Many of Jesus’ followers seem to have assumed that he had the same manifesto.
But Jesus clearly had no interest in taking on the Roman army. He called for the people of Israel to become “one nation under God” even under its present oppression, and for his followers to make a start by being a holy community.
Which sounds exactly like rejecting politics for religion. Except that he also called for – and practised himself – some radical social changes: an end to the social exclusion of the “spiritually unclean” (such as prostitutes and people who collected taxes for the Romans), a more inclusive attitude to women and non-Jews, a rejection of violence, and social justice for the poor.
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Delighted that his teaching has been faithfully kept alive for two millennia, and is embraced by 2 billion people across the world. Maybe.
Or horrified that his radical vision of what life can be has been distorted into a backward-looking institution, complete with its own bureaucracy.
How you answer the question says more about your own opinion of the church than Jesus’.
One thing we can safely say is that Jesus was unsparingly critical of the religious establishment of his time, and even had some harsh words for his own followers, so he’d be bound to pick a fight with some of those who are part of the church today. But whom, and over what issues? Who can say?
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This is seriously maintained by some people. Their argument is not that Jesus didn’t exist, or that Paul wrote the Gospels: the point is that Paul took over the reins of Christianity after Jesus, and – allegedly – his writings took it in a very different direction to what Jesus taught in the Gospels.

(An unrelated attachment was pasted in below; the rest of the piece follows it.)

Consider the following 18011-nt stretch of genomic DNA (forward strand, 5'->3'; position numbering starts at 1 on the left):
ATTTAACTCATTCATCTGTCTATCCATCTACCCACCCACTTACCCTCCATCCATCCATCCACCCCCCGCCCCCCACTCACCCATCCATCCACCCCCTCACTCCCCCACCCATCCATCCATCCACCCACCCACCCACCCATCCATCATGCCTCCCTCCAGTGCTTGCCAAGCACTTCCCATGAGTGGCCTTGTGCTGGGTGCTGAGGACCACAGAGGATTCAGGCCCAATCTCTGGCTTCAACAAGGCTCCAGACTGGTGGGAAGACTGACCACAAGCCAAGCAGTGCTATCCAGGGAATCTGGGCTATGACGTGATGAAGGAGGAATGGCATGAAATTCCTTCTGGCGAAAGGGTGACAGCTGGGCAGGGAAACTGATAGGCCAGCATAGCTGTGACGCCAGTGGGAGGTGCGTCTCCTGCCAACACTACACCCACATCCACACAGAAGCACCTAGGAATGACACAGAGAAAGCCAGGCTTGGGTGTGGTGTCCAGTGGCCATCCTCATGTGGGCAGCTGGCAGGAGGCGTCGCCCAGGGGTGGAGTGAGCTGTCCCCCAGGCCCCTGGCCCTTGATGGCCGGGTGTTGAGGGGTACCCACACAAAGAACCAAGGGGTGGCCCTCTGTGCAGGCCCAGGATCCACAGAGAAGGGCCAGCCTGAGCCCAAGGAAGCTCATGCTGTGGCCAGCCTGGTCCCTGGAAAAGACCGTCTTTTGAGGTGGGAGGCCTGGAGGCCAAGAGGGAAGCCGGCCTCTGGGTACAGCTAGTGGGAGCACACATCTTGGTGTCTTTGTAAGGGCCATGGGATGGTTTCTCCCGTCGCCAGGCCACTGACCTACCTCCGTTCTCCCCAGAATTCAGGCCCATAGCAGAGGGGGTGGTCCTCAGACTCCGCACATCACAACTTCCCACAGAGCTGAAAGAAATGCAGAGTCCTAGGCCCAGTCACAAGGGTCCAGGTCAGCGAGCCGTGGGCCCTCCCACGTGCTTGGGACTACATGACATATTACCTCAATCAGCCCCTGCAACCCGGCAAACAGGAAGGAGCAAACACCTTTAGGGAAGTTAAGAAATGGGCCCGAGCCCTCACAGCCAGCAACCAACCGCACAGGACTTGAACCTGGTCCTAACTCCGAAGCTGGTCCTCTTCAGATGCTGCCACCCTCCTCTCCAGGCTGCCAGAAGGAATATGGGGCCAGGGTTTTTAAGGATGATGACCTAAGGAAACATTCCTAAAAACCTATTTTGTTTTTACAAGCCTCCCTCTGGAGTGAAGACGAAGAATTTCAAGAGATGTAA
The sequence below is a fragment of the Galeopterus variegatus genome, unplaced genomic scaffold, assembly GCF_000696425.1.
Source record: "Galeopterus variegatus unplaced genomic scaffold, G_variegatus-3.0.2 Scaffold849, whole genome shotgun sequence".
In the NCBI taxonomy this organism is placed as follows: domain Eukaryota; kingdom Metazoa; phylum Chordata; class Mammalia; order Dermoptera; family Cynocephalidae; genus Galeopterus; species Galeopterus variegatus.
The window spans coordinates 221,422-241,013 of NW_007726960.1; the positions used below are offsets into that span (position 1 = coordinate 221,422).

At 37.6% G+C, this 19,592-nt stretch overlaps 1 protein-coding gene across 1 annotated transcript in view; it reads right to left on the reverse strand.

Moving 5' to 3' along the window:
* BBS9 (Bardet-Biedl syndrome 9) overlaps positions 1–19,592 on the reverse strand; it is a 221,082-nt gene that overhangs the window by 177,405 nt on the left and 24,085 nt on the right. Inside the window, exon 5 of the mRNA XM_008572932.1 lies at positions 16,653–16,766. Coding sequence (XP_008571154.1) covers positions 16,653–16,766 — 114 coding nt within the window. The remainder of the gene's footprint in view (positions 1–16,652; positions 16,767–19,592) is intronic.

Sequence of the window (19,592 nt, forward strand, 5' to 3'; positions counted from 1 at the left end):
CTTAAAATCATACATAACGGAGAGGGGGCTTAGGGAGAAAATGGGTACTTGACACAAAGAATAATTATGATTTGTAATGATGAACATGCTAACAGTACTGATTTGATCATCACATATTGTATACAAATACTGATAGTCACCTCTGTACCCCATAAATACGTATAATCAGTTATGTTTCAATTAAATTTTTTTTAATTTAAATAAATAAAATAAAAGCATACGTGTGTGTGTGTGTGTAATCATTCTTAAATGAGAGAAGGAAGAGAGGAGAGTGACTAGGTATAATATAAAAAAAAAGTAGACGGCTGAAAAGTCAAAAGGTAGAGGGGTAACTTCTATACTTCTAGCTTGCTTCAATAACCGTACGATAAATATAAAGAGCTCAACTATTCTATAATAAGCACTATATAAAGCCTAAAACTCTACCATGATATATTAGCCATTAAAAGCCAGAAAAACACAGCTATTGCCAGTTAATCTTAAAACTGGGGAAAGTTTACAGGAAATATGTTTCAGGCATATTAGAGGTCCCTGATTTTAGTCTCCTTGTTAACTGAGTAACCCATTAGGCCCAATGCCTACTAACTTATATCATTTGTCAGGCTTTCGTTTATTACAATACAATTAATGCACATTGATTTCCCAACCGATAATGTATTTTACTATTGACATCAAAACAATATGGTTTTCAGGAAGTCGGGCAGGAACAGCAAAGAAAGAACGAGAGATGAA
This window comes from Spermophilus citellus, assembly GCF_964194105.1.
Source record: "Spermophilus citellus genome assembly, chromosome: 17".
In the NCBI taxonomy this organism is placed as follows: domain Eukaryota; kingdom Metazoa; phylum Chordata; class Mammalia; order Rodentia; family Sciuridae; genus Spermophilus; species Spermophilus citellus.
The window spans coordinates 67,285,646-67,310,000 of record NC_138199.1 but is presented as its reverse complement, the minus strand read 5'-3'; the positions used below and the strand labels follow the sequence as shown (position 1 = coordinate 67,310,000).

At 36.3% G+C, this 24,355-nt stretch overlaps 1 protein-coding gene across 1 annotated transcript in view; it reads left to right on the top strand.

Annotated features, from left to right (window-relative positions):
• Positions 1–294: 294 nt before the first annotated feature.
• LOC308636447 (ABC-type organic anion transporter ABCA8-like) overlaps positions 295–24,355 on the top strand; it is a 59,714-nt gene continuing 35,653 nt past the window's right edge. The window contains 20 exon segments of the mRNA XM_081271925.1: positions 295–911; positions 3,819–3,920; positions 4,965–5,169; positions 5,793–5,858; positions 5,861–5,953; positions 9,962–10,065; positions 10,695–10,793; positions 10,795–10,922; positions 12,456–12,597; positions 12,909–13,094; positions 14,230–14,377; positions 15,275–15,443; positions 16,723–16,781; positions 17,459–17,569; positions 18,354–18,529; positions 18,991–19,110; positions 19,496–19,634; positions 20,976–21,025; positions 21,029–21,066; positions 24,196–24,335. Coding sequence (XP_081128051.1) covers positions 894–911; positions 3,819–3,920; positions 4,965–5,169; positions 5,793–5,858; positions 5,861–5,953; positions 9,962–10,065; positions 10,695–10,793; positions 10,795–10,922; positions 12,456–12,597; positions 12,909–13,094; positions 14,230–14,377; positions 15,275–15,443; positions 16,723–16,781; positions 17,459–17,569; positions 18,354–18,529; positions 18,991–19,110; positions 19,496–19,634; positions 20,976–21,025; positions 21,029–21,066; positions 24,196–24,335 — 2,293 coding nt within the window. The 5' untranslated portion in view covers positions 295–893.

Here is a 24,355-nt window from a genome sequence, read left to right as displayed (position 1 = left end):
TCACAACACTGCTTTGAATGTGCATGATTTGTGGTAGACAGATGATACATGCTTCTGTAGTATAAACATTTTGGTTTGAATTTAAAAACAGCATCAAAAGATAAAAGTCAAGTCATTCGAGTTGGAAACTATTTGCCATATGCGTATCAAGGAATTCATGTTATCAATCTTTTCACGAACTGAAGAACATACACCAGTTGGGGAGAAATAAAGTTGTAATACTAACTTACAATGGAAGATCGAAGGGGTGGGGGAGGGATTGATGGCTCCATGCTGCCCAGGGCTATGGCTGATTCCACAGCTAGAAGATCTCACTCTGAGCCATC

Here’s the evidence…
1. In all Paul’s writings (there are 13 of his letters in the New Testament, though some may not have been by him) there is virtually no information about Jesus’s life, apart from his death and resurrection. Wasn’t Paul interested in these stories?
2. Paul seems to repeat astonishingly little of Jesus’ teachings. There are a handful of direct quotes, but little else. No parables, no Lord’s Prayer, none of those pithy sayings.
3. The kingdom of God is the one central theme of Jesus’ preaching, but it gets much less of an airing in Paul.
4. Paul never followed Jesus while he was alive, but was converted by a vision of the risen Christ. Did he lack knowledge of – or interest in – the life of Jesus?
5. No longer having to follow the Jewish Law was a major theme of Paul’s letters, but not something Jesus said much about.
People have tried various ways of explaining this: